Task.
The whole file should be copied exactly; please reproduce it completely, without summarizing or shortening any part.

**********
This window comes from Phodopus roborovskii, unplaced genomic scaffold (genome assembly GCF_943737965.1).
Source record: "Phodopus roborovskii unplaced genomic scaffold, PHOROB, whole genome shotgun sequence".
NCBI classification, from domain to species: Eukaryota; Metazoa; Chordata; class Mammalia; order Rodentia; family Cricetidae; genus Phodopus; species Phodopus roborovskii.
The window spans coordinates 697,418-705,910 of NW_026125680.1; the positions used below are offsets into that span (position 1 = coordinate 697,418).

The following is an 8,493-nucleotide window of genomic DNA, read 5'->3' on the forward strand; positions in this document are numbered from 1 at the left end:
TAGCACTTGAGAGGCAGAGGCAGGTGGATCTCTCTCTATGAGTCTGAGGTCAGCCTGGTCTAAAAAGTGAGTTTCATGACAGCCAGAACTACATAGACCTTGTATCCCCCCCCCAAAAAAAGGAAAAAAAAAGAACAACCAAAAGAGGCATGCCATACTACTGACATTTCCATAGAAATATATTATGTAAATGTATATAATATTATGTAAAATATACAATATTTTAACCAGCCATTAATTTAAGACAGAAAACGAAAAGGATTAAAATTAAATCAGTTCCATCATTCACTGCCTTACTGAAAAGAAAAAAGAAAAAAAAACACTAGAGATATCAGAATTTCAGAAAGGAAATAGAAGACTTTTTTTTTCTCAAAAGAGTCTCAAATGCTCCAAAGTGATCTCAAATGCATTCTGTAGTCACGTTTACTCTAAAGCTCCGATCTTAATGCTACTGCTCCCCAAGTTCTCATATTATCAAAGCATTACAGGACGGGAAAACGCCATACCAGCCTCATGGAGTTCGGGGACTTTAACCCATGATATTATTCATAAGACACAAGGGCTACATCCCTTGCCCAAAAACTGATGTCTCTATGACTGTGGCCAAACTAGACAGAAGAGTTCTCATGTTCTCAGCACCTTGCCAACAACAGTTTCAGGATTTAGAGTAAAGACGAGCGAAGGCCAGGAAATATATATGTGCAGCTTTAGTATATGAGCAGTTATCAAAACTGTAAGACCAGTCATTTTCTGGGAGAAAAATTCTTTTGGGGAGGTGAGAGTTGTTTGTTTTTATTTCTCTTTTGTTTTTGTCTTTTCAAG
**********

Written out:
This window comes from Phodopus roborovskii, unplaced genomic scaffold (genome assembly GCF_943737965.1).
Source record: "Phodopus roborovskii unplaced genomic scaffold, PHOROB, whole genome shotgun sequence".
NCBI classification, from domain to species: Eukaryota; Metazoa; Chordata; class Mammalia; order Rodentia; family Cricetidae; genus Phodopus; species Phodopus roborovskii.
The window spans coordinates 697,418-705,910 of NW_026125680.1; the positions used below are offsets into that span (position 1 = coordinate 697,418).

The following is an 8,493-nucleotide window of genomic DNA, read 5'->3' on the forward strand; positions in this document are numbered from 1 at the left end:
TAGCACTTGAGAGGCAGAGGCAGGTGGATCTCTCTCTATGAGTCTGAGGTCAGCCTGGTCTAAAAAGTGAGTTTCATGACAGCCAGAACTACATAGACCTTGTATCCCCCCCCCAAAAAAAGGAAAAAAAAAGAACAACCAAAAGAGGCATGCCATACTACTGACATTTCCATAGAAATATATTATGTAAATGTATATAATATTATGTAAAATATACAATATTTTAACCAGCCATTAATTTAAGACAGAAAACGAAAAGGATTAAAATTAAATCAGTTCCATCATTCACTGCCTTACTGAAAAGAAAAAAGAAAAAAAAACACTAGAGATATCAGAATTTCAGAAAGGAAATAGAAGACTTTTTTTTTCTCAAAAGAGTCTCAAATGCTCCAAAGTGATCTCAAATGCATTCTGTAGTCACGTTTACTCTAAAGCTCCGATCTTAATGCTACTGCTCCCCAAGTTCTCATATTATCAAAGCATTACAGGACGGGAAAACGCCATACCAGCCTCATGGAGTTCGGGGACTTTAACCCATGATATTATTCATAAGACACAAGGGCTACATCCCTTGCCCAAAAACTGATGTCTCTATGACTGTGGCCAAACTAGACAGAAGAGTTCTCATGTTCTCAGCACCTTGCCAACAACAGTTTCAGGATTTAGAGTAAAGACGAGCGAAGGCCAGGAAATATATATGTGCAGCTTTAGTATATGAGCAGTTATCAAAACTGTAAGACCAGTCATTTTCTGGGAGAAAAATTCTTTTGGGGAGGTGAGAGTTGTTTGTTTTTATTTCTCTTTTGTTTTTGTCTTTTCAAG